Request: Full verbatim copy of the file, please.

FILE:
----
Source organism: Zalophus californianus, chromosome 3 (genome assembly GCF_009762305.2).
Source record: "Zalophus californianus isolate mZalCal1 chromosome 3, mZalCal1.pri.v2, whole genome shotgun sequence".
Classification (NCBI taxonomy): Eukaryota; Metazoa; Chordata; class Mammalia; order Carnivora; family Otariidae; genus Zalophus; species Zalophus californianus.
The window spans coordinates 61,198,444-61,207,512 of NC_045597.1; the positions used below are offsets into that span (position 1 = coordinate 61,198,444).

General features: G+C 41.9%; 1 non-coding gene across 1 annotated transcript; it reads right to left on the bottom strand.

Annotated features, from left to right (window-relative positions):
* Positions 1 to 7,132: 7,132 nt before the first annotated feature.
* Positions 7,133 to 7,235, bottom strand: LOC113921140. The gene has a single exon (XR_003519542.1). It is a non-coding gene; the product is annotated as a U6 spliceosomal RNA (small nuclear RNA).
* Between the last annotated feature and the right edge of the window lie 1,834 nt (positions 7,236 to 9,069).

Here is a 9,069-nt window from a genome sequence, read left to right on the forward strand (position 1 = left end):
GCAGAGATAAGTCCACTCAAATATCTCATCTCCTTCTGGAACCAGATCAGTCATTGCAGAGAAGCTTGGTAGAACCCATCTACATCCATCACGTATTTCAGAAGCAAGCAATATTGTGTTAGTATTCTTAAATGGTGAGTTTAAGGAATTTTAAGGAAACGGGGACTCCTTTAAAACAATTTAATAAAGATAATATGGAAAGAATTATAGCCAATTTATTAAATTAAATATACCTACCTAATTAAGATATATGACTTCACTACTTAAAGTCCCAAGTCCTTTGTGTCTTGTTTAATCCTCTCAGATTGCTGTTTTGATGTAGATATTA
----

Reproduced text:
Source organism: Zalophus californianus, chromosome 3 (genome assembly GCF_009762305.2).
Source record: "Zalophus californianus isolate mZalCal1 chromosome 3, mZalCal1.pri.v2, whole genome shotgun sequence".
Classification (NCBI taxonomy): Eukaryota; Metazoa; Chordata; class Mammalia; order Carnivora; family Otariidae; genus Zalophus; species Zalophus californianus.
The window spans coordinates 61,198,444-61,207,512 of NC_045597.1; the positions used below are offsets into that span (position 1 = coordinate 61,198,444).

General features: G+C 41.9%; 1 non-coding gene across 1 annotated transcript; it reads right to left on the bottom strand.

Annotated features, from left to right (window-relative positions):
* Positions 1 to 7,132: 7,132 nt before the first annotated feature.
* Positions 7,133 to 7,235, bottom strand: LOC113921140. The gene has a single exon (XR_003519542.1). It is a non-coding gene; the product is annotated as a U6 spliceosomal RNA (small nuclear RNA).
* Between the last annotated feature and the right edge of the window lie 1,834 nt (positions 7,236 to 9,069).

Here is a 9,069-nt window from a genome sequence, read left to right on the forward strand (position 1 = left end):
GCAGAGATAAGTCCACTCAAATATCTCATCTCCTTCTGGAACCAGATCAGTCATTGCAGAGAAGCTTGGTAGAACCCATCTACATCCATCACGTATTTCAGAAGCAAGCAATATTGTGTTAGTATTCTTAAATGGTGAGTTTAAGGAATTTTAAGGAAACGGGGACTCCTTTAAAACAATTTAATAAAGATAATATGGAAAGAATTATAGCCAATTTATTAAATTAAATATACCTACCTAATTAAGATATATGACTTCACTACTTAAAGTCCCAAGTCCTTTGTGTCTTGTTTAATCCTCTCAGATTGCTGTTTTGATGTAGATATTA